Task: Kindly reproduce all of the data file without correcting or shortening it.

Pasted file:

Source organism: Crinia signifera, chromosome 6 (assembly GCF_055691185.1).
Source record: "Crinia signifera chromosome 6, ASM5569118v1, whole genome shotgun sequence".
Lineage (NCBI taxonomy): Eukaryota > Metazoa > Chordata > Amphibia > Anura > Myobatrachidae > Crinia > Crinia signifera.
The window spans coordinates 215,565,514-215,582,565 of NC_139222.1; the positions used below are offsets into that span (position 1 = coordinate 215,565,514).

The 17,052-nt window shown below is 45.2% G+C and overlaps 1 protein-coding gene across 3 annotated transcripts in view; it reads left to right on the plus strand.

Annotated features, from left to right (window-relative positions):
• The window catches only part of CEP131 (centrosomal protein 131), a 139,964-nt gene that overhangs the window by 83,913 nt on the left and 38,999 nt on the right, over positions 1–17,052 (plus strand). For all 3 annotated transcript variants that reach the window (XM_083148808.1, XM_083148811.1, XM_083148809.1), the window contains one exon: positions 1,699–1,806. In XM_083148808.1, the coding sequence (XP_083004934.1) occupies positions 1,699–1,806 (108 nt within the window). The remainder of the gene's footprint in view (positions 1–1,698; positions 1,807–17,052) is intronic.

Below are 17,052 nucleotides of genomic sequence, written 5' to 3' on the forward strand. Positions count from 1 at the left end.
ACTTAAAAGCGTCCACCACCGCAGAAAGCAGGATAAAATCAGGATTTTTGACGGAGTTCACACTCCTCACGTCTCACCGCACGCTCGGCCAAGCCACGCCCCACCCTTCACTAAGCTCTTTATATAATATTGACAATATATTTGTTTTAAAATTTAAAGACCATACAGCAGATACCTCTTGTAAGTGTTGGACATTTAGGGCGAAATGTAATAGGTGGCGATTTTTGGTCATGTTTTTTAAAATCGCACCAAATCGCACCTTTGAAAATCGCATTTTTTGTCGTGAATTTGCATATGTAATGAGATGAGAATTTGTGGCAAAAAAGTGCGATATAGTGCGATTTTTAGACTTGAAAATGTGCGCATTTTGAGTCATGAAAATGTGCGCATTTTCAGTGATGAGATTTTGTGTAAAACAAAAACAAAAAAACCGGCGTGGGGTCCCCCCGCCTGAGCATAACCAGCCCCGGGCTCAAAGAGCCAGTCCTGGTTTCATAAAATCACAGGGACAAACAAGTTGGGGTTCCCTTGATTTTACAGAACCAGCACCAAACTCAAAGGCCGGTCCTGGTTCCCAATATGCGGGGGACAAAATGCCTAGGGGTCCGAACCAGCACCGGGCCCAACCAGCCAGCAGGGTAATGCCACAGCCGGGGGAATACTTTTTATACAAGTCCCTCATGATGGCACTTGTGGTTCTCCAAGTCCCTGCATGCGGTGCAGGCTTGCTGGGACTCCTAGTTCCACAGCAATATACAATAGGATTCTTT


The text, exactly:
Source organism: Crinia signifera, chromosome 6 (assembly GCF_055691185.1).
Source record: "Crinia signifera chromosome 6, ASM5569118v1, whole genome shotgun sequence".
Lineage (NCBI taxonomy): Eukaryota > Metazoa > Chordata > Amphibia > Anura > Myobatrachidae > Crinia > Crinia signifera.
The window spans coordinates 215,565,514-215,582,565 of NC_139222.1; the positions used below are offsets into that span (position 1 = coordinate 215,565,514).

The 17,052-nt window shown below is 45.2% G+C and overlaps 1 protein-coding gene across 3 annotated transcripts in view; it reads left to right on the plus strand.

Annotated features, from left to right (window-relative positions):
• The window catches only part of CEP131 (centrosomal protein 131), a 139,964-nt gene that overhangs the window by 83,913 nt on the left and 38,999 nt on the right, over positions 1–17,052 (plus strand). For all 3 annotated transcript variants that reach the window (XM_083148808.1, XM_083148811.1, XM_083148809.1), the window contains one exon: positions 1,699–1,806. In XM_083148808.1, the coding sequence (XP_083004934.1) occupies positions 1,699–1,806 (108 nt within the window). The remainder of the gene's footprint in view (positions 1–1,698; positions 1,807–17,052) is intronic.

Below are 17,052 nucleotides of genomic sequence, written 5' to 3' on the forward strand. Positions count from 1 at the left end.
ACTTAAAAGCGTCCACCACCGCAGAAAGCAGGATAAAATCAGGATTTTTGACGGAGTTCACACTCCTCACGTCTCACCGCACGCTCGGCCAAGCCACGCCCCACCCTTCACTAAGCTCTTTATATAATATTGACAATATATTTGTTTTAAAATTTAAAGACCATACAGCAGATACCTCTTGTAAGTGTTGGACATTTAGGGCGAAATGTAATAGGTGGCGATTTTTGGTCATGTTTTTTAAAATCGCACCAAATCGCACCTTTGAAAATCGCATTTTTTGTCGTGAATTTGCATATGTAATGAGATGAGAATTTGTGGCAAAAAAGTGCGATATAGTGCGATTTTTAGACTTGAAAATGTGCGCATTTTGAGTCATGAAAATGTGCGCATTTTCAGTGATGAGATTTTGTGTAAAACAAAAACAAAAAAACCGGCGTGGGGTCCCCCCGCCTGAGCATAACCAGCCCCGGGCTCAAAGAGCCAGTCCTGGTTTCATAAAATCACAGGGACAAACAAGTTGGGGTTCCCTTGATTTTACAGAACCAGCACCAAACTCAAAGGCCGGTCCTGGTTCCCAATATGCGGGGGACAAAATGCCTAGGGGTCCGAACCAGCACCGGGCCCAACCAGCCAGCAGGGTAATGCCACAGCCGGGGGAATACTTTTTATACAAGTCCCTCATGATGGCACTTGTGGTTCTCCAAGTCCCTGCATGCGGTGCAGGCTTGCTGGGACTCCTAGTTCCACAGCAATATACAATAGGATTCTTT